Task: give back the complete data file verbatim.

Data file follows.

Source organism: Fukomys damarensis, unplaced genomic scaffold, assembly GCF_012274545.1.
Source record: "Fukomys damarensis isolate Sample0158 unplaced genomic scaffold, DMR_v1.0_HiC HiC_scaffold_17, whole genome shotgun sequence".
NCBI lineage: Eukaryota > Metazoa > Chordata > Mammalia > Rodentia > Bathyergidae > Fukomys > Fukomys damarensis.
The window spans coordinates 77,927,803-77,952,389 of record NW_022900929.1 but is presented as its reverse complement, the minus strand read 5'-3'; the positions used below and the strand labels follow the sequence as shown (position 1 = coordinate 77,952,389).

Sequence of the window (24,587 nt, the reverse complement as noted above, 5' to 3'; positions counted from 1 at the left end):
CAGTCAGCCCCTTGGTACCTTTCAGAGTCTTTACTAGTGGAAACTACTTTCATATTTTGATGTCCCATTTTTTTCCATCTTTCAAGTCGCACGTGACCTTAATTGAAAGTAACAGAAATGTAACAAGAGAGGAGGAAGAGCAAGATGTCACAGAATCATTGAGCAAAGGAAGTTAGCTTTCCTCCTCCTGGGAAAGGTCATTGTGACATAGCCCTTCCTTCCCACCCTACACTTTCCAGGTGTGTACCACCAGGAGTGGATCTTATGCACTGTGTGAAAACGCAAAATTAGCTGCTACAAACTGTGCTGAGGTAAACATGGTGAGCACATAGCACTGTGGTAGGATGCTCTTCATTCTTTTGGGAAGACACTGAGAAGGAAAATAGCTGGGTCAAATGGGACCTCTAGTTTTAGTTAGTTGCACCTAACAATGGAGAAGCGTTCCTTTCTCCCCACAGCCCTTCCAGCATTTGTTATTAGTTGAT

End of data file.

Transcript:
Source organism: Fukomys damarensis, unplaced genomic scaffold, assembly GCF_012274545.1.
Source record: "Fukomys damarensis isolate Sample0158 unplaced genomic scaffold, DMR_v1.0_HiC HiC_scaffold_17, whole genome shotgun sequence".
NCBI lineage: Eukaryota > Metazoa > Chordata > Mammalia > Rodentia > Bathyergidae > Fukomys > Fukomys damarensis.
The window spans coordinates 77,927,803-77,952,389 of record NW_022900929.1 but is presented as its reverse complement, the minus strand read 5'-3'; the positions used below and the strand labels follow the sequence as shown (position 1 = coordinate 77,952,389).

Sequence of the window (24,587 nt, the reverse complement as noted above, 5' to 3'; positions counted from 1 at the left end):
CAGTCAGCCCCTTGGTACCTTTCAGAGTCTTTACTAGTGGAAACTACTTTCATATTTTGATGTCCCATTTTTTTCCATCTTTCAAGTCGCACGTGACCTTAATTGAAAGTAACAGAAATGTAACAAGAGAGGAGGAAGAGCAAGATGTCACAGAATCATTGAGCAAAGGAAGTTAGCTTTCCTCCTCCTGGGAAAGGTCATTGTGACATAGCCCTTCCTTCCCACCCTACACTTTCCAGGTGTGTACCACCAGGAGTGGATCTTATGCACTGTGTGAAAACGCAAAATTAGCTGCTACAAACTGTGCTGAGGTAAACATGGTGAGCACATAGCACTGTGGTAGGATGCTCTTCATTCTTTTGGGAAGACACTGAGAAGGAAAATAGCTGGGTCAAATGGGACCTCTAGTTTTAGTTAGTTGCACCTAACAATGGAGAAGCGTTCCTTTCTCCCCACAGCCCTTCCAGCATTTGTTATTAGTTGAT